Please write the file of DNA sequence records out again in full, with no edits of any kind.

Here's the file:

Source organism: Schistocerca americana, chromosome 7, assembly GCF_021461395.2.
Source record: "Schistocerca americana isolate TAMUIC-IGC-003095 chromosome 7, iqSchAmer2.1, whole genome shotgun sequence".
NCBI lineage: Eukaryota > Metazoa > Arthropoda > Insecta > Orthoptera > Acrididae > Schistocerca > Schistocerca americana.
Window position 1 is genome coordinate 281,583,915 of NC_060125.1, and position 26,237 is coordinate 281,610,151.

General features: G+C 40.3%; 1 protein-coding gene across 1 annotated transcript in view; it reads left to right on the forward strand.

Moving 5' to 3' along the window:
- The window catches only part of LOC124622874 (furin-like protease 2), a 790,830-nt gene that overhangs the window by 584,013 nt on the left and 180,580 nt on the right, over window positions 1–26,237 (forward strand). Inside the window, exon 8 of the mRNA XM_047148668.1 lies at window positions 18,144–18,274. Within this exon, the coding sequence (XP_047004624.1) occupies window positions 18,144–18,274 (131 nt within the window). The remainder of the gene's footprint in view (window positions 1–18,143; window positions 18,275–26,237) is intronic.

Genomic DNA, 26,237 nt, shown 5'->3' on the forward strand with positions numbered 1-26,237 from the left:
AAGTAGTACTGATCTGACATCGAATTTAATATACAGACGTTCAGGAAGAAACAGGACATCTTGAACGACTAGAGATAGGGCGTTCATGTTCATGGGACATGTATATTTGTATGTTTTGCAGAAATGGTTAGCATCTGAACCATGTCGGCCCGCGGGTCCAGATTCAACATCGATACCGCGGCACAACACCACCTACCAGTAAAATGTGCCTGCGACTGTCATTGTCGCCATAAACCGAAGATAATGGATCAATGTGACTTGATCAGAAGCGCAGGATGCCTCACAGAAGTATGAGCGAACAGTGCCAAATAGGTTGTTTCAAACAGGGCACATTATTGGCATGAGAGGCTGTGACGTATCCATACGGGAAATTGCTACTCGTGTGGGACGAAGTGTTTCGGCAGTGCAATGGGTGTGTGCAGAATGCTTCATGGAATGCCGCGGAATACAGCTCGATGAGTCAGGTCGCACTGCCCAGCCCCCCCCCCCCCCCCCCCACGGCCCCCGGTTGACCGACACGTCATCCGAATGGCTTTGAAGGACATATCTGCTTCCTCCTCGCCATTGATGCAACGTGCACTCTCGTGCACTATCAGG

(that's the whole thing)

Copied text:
Source organism: Schistocerca americana, chromosome 7, assembly GCF_021461395.2.
Source record: "Schistocerca americana isolate TAMUIC-IGC-003095 chromosome 7, iqSchAmer2.1, whole genome shotgun sequence".
NCBI lineage: Eukaryota > Metazoa > Arthropoda > Insecta > Orthoptera > Acrididae > Schistocerca > Schistocerca americana.
Window position 1 is genome coordinate 281,583,915 of NC_060125.1, and position 26,237 is coordinate 281,610,151.

General features: G+C 40.3%; 1 protein-coding gene across 1 annotated transcript in view; it reads left to right on the forward strand.

Moving 5' to 3' along the window:
- The window catches only part of LOC124622874 (furin-like protease 2), a 790,830-nt gene that overhangs the window by 584,013 nt on the left and 180,580 nt on the right, over window positions 1–26,237 (forward strand). Inside the window, exon 8 of the mRNA XM_047148668.1 lies at window positions 18,144–18,274. Within this exon, the coding sequence (XP_047004624.1) occupies window positions 18,144–18,274 (131 nt within the window). The remainder of the gene's footprint in view (window positions 1–18,143; window positions 18,275–26,237) is intronic.

Genomic DNA, 26,237 nt, shown 5'->3' on the forward strand with positions numbered 1-26,237 from the left:
AAGTAGTACTGATCTGACATCGAATTTAATATACAGACGTTCAGGAAGAAACAGGACATCTTGAACGACTAGAGATAGGGCGTTCATGTTCATGGGACATGTATATTTGTATGTTTTGCAGAAATGGTTAGCATCTGAACCATGTCGGCCCGCGGGTCCAGATTCAACATCGATACCGCGGCACAACACCACCTACCAGTAAAATGTGCCTGCGACTGTCATTGTCGCCATAAACCGAAGATAATGGATCAATGTGACTTGATCAGAAGCGCAGGATGCCTCACAGAAGTATGAGCGAACAGTGCCAAATAGGTTGTTTCAAACAGGGCACATTATTGGCATGAGAGGCTGTGACGTATCCATACGGGAAATTGCTACTCGTGTGGGACGAAGTGTTTCGGCAGTGCAATGGGTGTGTGCAGAATGCTTCATGGAATGCCGCGGAATACAGCTCGATGAGTCAGGTCGCACTGCCCAGCCCCCCCCCCCCCCCCCCCACGGCCCCCGGTTGACCGACACGTCATCCGAATGGCTTTGAAGGACATATCTGCTTCCTCCTCGCCATTGATGCAACGTGCACTCTCGTGCACTATCAGG